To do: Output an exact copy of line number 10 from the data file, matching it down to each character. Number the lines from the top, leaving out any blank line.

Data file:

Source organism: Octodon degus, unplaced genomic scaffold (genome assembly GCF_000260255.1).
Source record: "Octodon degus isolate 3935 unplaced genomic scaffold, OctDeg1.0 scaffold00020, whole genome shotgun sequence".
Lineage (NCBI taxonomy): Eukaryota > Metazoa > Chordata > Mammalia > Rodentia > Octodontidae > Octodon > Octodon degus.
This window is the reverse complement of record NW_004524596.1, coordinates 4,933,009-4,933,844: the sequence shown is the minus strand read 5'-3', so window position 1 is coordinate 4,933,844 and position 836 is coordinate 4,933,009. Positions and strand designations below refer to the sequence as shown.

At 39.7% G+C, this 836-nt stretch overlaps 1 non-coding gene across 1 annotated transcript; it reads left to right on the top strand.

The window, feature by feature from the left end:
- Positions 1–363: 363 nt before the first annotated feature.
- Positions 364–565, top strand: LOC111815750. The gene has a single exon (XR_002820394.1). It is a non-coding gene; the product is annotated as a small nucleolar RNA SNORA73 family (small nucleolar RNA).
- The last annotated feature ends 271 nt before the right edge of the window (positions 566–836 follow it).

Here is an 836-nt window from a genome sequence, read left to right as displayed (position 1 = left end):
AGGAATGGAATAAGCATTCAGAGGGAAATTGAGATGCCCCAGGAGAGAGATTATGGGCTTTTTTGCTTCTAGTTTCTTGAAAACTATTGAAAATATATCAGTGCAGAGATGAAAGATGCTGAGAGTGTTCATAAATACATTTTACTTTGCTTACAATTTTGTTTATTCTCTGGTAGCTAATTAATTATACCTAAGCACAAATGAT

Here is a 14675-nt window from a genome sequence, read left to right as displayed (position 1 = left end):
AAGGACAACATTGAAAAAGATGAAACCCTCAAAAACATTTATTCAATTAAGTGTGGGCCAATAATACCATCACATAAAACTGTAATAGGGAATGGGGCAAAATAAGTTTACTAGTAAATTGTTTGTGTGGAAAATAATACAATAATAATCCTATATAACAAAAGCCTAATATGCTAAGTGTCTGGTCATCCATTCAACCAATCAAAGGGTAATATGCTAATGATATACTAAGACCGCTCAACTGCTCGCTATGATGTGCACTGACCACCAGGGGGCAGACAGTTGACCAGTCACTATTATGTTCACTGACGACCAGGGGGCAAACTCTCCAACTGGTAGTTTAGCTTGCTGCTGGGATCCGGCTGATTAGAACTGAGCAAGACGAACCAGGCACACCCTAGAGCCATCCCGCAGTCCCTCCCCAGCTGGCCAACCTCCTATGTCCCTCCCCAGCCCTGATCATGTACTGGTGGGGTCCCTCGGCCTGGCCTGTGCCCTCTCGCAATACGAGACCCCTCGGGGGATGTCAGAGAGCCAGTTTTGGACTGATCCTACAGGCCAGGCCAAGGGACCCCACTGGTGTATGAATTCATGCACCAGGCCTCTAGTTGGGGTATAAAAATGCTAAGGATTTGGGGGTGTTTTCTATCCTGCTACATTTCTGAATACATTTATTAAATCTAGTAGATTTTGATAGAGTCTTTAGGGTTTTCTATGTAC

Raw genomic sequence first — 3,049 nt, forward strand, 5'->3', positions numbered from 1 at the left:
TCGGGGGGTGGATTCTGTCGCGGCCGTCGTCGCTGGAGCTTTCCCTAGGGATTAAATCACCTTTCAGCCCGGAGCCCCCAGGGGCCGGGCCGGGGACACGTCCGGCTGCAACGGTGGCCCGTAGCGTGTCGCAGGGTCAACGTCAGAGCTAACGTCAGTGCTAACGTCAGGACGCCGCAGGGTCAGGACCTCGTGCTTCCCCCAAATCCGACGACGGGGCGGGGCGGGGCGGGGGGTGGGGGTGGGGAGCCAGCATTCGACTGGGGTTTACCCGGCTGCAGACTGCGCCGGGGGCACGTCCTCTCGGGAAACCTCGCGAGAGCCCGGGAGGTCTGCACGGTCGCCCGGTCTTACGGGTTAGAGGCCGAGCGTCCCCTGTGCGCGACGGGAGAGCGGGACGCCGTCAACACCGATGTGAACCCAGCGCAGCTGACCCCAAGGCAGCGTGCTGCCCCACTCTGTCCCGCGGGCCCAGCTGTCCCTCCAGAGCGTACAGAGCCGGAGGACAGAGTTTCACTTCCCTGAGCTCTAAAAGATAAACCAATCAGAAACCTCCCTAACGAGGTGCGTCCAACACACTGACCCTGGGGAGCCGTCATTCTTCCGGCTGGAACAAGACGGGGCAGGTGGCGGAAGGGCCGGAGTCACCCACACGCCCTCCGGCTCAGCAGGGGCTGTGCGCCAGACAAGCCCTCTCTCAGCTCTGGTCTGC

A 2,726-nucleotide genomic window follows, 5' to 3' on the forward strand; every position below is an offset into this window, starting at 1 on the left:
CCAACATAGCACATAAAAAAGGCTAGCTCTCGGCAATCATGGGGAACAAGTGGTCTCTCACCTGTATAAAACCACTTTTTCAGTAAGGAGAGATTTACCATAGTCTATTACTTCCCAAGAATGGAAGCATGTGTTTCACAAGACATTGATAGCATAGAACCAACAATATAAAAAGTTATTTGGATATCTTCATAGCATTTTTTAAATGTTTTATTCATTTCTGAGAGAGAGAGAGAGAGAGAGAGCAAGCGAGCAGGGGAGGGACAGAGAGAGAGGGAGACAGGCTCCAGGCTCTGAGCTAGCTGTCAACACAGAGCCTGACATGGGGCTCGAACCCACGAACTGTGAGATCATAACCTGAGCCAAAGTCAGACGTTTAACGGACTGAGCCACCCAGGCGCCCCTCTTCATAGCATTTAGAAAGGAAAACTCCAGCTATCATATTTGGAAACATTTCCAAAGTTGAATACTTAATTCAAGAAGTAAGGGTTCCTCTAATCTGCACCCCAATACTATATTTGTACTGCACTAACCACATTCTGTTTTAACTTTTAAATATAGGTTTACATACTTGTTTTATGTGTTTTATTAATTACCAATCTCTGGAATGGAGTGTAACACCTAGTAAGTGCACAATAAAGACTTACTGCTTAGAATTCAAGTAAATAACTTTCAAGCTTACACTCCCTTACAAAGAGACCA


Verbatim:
Here is an 836-nt window from a genome sequence, read left to right as displayed (position 1 = left end):